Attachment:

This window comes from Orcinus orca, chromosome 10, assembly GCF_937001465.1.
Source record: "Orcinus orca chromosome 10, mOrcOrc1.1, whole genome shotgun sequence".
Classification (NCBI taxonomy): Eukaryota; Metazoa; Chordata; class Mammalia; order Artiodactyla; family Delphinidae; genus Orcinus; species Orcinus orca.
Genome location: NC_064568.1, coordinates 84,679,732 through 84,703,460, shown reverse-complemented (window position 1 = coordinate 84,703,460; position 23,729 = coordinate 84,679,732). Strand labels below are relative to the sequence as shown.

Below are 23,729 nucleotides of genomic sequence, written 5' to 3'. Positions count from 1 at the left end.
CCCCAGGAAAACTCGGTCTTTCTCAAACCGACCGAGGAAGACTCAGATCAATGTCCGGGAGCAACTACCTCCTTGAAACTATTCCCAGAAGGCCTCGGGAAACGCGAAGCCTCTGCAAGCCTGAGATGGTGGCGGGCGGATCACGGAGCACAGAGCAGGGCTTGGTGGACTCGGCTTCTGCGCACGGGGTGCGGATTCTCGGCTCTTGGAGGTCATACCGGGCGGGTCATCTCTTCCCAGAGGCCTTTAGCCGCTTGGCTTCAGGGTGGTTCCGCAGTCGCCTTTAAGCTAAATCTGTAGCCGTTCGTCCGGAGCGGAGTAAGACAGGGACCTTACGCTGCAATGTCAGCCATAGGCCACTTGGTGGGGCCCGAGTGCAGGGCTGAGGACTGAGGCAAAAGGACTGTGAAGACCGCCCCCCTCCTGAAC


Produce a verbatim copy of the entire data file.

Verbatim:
This window comes from Orcinus orca, chromosome 10, assembly GCF_937001465.1.
Source record: "Orcinus orca chromosome 10, mOrcOrc1.1, whole genome shotgun sequence".
Classification (NCBI taxonomy): Eukaryota; Metazoa; Chordata; class Mammalia; order Artiodactyla; family Delphinidae; genus Orcinus; species Orcinus orca.
Genome location: NC_064568.1, coordinates 84,679,732 through 84,703,460, shown reverse-complemented (window position 1 = coordinate 84,703,460; position 23,729 = coordinate 84,679,732). Strand labels below are relative to the sequence as shown.

Below are 23,729 nucleotides of genomic sequence, written 5' to 3'. Positions count from 1 at the left end.
CCCCAGGAAAACTCGGTCTTTCTCAAACCGACCGAGGAAGACTCAGATCAATGTCCGGGAGCAACTACCTCCTTGAAACTATTCCCAGAAGGCCTCGGGAAACGCGAAGCCTCTGCAAGCCTGAGATGGTGGCGGGCGGATCACGGAGCACAGAGCAGGGCTTGGTGGACTCGGCTTCTGCGCACGGGGTGCGGATTCTCGGCTCTTGGAGGTCATACCGGGCGGGTCATCTCTTCCCAGAGGCCTTTAGCCGCTTGGCTTCAGGGTGGTTCCGCAGTCGCCTTTAAGCTAAATCTGTAGCCGTTCGTCCGGAGCGGAGTAAGACAGGGACCTTACGCTGCAATGTCAGCCATAGGCCACTTGGTGGGGCCCGAGTGCAGGGCTGAGGACTGAGGCAAAAGGACTGTGAAGACCGCCCCCCTCCTGAAC